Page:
4 Costly (and Common) Errors To Avoid Making During Divorce Settlements
One of Hollywood's most sought-after divorce lawyers offers some wisdom.
The end of a marriage takes a toll on your emotional and physical well-being. Inevitably, it also affects your wallet. If you’re careful, a contested divorce can leave with nothing left to your name. Laura Wasser knows this better than most. One of Hollywood’s most sought-after divorce lawyers, she’s helped such clients as Brad Pitt, Ryan Reynolds, and Heidi Klum handle their high-net dissolutions. As not everyone has the bankroll to afford her expertise — and because she noticed how uninformed so many friends were about divorce — Wasser recently launched
Laura Wasser knows this better than most. One of Hollywood’s most sought-after divorce lawyers, she’s helped such clients as Brad Pitt, Ryan Reynolds, and Heidi Klum handle their high-net dissolutions. As not everyone has the bankroll to afford her expertise — and because she noticed how uninformed so many friends were about divorce — Wasser recently launched It’s Over Easy. an interactive website that uses video tutorials and expert-driven articles to help everyone understand the ins and outs of divorce settlements a bit better. Wasser shared with us some of the most common financial mistakes made during divorce proceedings.
Thinking You Can Beat the System
One most common errors Wasser sees is spouses thinking that they can somehow pay less than what they’ve already been paying to support their ex. “The fact is — and I tell my male clients this particularly — if they are the breadwinner, then they’re basically going to end up paying the same, if not a little bit less, than they were paying before,” says Wasser. “You’re still going to be supporting the lifestyle of your ex and your children — you’re just going to be doing it in one or two monthly checks as opposed to all the different things you pay with credit cards and checks each month.” If you don’t accept this outcome, she says, costly mistakes will most certainly arise.
Wasser often sees exs trying to squirrel away money to avoid having it factor into settlements. This is wrong for a number of reasons. The most obvious? They’re going to get caught. “Electronic banking and record keeping means you’d literally have to be doing it systematically in small increments for years,” says Wasser. “If you don’t, and a big chunk of money is all of a sudden withdrawn from an account? People are going to ask where the hell it went.” As you can imagine this doesn’t fare well in the eyes of the court.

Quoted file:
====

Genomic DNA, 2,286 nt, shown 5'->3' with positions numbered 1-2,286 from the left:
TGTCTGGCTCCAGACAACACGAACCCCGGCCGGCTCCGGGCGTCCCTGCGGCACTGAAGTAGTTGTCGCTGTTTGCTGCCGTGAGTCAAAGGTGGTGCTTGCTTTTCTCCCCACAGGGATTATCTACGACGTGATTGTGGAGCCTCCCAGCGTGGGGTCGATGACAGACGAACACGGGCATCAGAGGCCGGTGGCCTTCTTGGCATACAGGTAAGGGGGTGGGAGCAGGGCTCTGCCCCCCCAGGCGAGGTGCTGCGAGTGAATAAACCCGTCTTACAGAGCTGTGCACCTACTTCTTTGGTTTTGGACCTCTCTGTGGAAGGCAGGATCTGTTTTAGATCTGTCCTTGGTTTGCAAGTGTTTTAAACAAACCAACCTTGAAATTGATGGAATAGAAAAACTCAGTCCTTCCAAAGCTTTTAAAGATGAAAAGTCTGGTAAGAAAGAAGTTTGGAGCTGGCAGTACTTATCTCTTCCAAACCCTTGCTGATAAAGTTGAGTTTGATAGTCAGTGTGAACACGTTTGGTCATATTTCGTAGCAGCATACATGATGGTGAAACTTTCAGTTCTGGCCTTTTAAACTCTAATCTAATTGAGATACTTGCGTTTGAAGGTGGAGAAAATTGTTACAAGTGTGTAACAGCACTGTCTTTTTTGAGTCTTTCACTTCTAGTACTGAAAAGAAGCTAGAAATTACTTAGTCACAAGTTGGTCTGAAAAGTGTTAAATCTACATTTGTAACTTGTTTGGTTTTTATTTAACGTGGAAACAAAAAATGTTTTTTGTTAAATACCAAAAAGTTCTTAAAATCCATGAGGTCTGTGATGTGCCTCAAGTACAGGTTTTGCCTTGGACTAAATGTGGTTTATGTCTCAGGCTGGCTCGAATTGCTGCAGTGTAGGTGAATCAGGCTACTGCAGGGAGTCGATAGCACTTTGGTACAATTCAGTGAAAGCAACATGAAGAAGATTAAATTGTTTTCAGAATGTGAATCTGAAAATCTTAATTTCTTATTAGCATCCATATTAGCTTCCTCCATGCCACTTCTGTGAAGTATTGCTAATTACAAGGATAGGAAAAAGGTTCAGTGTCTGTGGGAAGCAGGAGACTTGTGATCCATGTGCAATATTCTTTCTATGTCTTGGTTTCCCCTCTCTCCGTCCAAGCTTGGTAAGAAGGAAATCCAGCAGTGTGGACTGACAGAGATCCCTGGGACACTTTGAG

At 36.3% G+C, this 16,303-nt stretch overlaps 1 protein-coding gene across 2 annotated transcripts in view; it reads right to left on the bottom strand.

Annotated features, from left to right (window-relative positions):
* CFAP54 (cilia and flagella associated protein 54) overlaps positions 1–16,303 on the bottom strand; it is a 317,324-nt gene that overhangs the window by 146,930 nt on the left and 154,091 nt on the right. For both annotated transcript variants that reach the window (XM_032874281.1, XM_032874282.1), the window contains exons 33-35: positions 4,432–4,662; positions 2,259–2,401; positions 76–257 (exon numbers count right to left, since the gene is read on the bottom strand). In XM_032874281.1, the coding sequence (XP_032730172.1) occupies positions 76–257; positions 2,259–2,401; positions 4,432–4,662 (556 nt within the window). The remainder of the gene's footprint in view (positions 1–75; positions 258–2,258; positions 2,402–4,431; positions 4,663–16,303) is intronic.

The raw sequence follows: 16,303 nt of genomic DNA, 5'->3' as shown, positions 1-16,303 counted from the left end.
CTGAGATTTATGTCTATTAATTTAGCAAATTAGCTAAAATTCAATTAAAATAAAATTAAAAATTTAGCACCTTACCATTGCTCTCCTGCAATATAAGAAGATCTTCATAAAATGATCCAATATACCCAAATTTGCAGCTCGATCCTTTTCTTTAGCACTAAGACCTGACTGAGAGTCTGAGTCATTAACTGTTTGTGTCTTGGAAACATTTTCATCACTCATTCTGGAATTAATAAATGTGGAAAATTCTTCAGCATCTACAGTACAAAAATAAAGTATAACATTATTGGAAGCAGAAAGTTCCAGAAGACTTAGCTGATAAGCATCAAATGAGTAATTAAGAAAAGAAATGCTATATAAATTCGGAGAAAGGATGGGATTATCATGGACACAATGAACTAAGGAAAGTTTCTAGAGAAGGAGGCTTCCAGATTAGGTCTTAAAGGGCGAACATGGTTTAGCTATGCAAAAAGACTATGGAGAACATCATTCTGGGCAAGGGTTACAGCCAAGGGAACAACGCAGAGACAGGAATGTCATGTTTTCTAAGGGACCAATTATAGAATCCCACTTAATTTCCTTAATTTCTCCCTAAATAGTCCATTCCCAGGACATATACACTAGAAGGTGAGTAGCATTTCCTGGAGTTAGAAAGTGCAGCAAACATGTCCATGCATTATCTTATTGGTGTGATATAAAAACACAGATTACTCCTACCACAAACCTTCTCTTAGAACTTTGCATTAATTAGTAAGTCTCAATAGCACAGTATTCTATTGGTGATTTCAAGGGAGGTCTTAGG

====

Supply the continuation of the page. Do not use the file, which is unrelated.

Here’s a harsh example: Some years ago, there was a case in California where a man, post-separation, won the lottery. Normally, since this happened when the divorce was already pending, the winnings would’ve been his separate property money. However, he decided that he didn’t want his to know that he had gotten that money. He didn’t want it to be a part of the discussion so he didn’t say anything. But his ex discovered that he had hidden the assets and her team went to the judge. “Rather than just going ‘Okay, here’s a hand slap, we’re going to now split that money in the account,’ the judge took the entire lottery winnings and he gave them to the wife,” says Wasser. “So yeah, judges don’t like it when you hide assets.”
Not Sharing Paperwork
No one wants to hand their ex all their financial information; but, according to Wasser, it’s the best way to ensure you don’t get dinged for an overlooked account or payment during a divorce settlement. The best practice? “Give them absolutely every piece of information,” she says. “Then, have an informal sit-down meeting where you tell them how your business works, go through the paperwork, and document the meeting.” Not only will this engender trust but, per Wasser, it also makes it clear that you were completely upfront about everything. “Later, if you have to do more discovery down the lines, you can say ‘Yes, on January 22nd I sat down with you in this lawyers office at this time and went through all this information’, and save yourself from any issues.”
Underestimating Additional Fees
Here’s an example: Forensic accounting is the use of an accountant to analyze financial information in legal proceedings. No one really considers this process and, if you and your ex can’t handle this step without an intermediary, it can lead to fees of anywhere from $4,000 to $25,000. “This is such a large cost that couples don’t consider,” says Wasser.
The key to avoiding such unnecessary costs — and to divorce is general — is behaving like adults. “Anything that you can do to solve a problem by being really transparent, by getting the information out, and discussing it in a way that makes sense in terms of custody and in terms of money? That’s the best for both parties,” says Wasser. “Cutting costs by mediating, discussing, and negotiating is an extremely big part of the process — and a sign that you’re doing things right.” The more you can solve together, the more you can save.